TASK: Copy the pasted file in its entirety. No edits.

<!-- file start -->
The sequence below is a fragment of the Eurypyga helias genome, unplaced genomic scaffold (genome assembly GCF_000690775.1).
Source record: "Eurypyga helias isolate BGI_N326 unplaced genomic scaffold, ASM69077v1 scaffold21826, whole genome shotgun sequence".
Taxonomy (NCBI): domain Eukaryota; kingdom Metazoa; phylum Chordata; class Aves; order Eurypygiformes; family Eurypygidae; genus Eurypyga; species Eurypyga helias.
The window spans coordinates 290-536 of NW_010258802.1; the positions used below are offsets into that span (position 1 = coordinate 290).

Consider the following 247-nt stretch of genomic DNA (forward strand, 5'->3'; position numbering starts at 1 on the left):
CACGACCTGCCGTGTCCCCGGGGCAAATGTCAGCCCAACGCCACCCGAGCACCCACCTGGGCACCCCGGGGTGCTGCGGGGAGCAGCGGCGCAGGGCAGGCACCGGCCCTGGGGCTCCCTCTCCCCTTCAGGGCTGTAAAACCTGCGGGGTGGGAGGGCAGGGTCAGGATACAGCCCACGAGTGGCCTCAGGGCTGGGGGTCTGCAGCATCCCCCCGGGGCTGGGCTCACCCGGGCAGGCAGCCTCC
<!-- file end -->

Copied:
The sequence below is a fragment of the Eurypyga helias genome, unplaced genomic scaffold (genome assembly GCF_000690775.1).
Source record: "Eurypyga helias isolate BGI_N326 unplaced genomic scaffold, ASM69077v1 scaffold21826, whole genome shotgun sequence".
Taxonomy (NCBI): domain Eukaryota; kingdom Metazoa; phylum Chordata; class Aves; order Eurypygiformes; family Eurypygidae; genus Eurypyga; species Eurypyga helias.
The window spans coordinates 290-536 of NW_010258802.1; the positions used below are offsets into that span (position 1 = coordinate 290).

Consider the following 247-nt stretch of genomic DNA (forward strand, 5'->3'; position numbering starts at 1 on the left):
CACGACCTGCCGTGTCCCCGGGGCAAATGTCAGCCCAACGCCACCCGAGCACCCACCTGGGCACCCCGGGGTGCTGCGGGGAGCAGCGGCGCAGGGCAGGCACCGGCCCTGGGGCTCCCTCTCCCCTTCAGGGCTGTAAAACCTGCGGGGTGGGAGGGCAGGGTCAGGATACAGCCCACGAGTGGCCTCAGGGCTGGGGGTCTGCAGCATCCCCCCGGGGCTGGGCTCACCCGGGCAGGCAGCCTCC